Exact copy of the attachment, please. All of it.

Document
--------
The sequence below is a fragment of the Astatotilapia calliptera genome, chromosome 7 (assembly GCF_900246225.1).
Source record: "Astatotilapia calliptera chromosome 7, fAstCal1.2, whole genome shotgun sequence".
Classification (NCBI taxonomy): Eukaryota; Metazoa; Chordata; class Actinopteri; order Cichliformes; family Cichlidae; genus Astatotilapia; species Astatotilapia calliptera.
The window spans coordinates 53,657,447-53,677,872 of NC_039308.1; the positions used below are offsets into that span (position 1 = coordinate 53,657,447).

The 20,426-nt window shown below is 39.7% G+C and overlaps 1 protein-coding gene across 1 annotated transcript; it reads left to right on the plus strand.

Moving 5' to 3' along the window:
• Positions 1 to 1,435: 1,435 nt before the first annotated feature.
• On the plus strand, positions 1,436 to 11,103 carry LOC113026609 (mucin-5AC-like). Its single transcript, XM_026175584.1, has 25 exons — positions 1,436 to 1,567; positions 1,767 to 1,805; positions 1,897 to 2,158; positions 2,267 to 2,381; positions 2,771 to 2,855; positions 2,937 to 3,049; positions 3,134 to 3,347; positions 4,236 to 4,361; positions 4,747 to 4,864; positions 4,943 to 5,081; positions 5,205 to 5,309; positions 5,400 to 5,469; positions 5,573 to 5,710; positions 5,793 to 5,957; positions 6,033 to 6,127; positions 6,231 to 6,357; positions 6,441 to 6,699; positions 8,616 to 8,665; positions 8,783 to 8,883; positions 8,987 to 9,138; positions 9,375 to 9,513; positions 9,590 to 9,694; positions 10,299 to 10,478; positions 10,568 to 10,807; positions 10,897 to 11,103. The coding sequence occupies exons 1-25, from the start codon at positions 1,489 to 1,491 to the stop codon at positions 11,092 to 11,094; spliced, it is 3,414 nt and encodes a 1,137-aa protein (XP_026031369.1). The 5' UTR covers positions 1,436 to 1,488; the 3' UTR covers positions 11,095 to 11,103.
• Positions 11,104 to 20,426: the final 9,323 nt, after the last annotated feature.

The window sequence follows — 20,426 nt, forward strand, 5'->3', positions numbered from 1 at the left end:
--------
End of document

The sequence below is a fragment of the Astatotilapia calliptera genome, chromosome 7 (assembly GCF_900246225.1).
Source record: "Astatotilapia calliptera chromosome 7, fAstCal1.2, whole genome shotgun sequence".
Classification (NCBI taxonomy): Eukaryota; Metazoa; Chordata; class Actinopteri; order Cichliformes; family Cichlidae; genus Astatotilapia; species Astatotilapia calliptera.
The window spans coordinates 53,657,447-53,677,872 of NC_039308.1; the positions used below are offsets into that span (position 1 = coordinate 53,657,447).

The 20,426-nt window shown below is 39.7% G+C and overlaps 1 protein-coding gene across 1 annotated transcript; it reads left to right on the plus strand.

Moving 5' to 3' along the window:
• Positions 1 to 1,435: 1,435 nt before the first annotated feature.
• On the plus strand, positions 1,436 to 11,103 carry LOC113026609 (mucin-5AC-like). Its single transcript, XM_026175584.1, has 25 exons — positions 1,436 to 1,567; positions 1,767 to 1,805; positions 1,897 to 2,158; positions 2,267 to 2,381; positions 2,771 to 2,855; positions 2,937 to 3,049; positions 3,134 to 3,347; positions 4,236 to 4,361; positions 4,747 to 4,864; positions 4,943 to 5,081; positions 5,205 to 5,309; positions 5,400 to 5,469; positions 5,573 to 5,710; positions 5,793 to 5,957; positions 6,033 to 6,127; positions 6,231 to 6,357; positions 6,441 to 6,699; positions 8,616 to 8,665; positions 8,783 to 8,883; positions 8,987 to 9,138; positions 9,375 to 9,513; positions 9,590 to 9,694; positions 10,299 to 10,478; positions 10,568 to 10,807; positions 10,897 to 11,103. The coding sequence occupies exons 1-25, from the start codon at positions 1,489 to 1,491 to the stop codon at positions 11,092 to 11,094; spliced, it is 3,414 nt and encodes a 1,137-aa protein (XP_026031369.1). The 5' UTR covers positions 1,436 to 1,488; the 3' UTR covers positions 11,095 to 11,103.
• Positions 11,104 to 20,426: the final 9,323 nt, after the last annotated feature.

The window sequence follows — 20,426 nt, forward strand, 5'->3', positions numbered from 1 at the left end: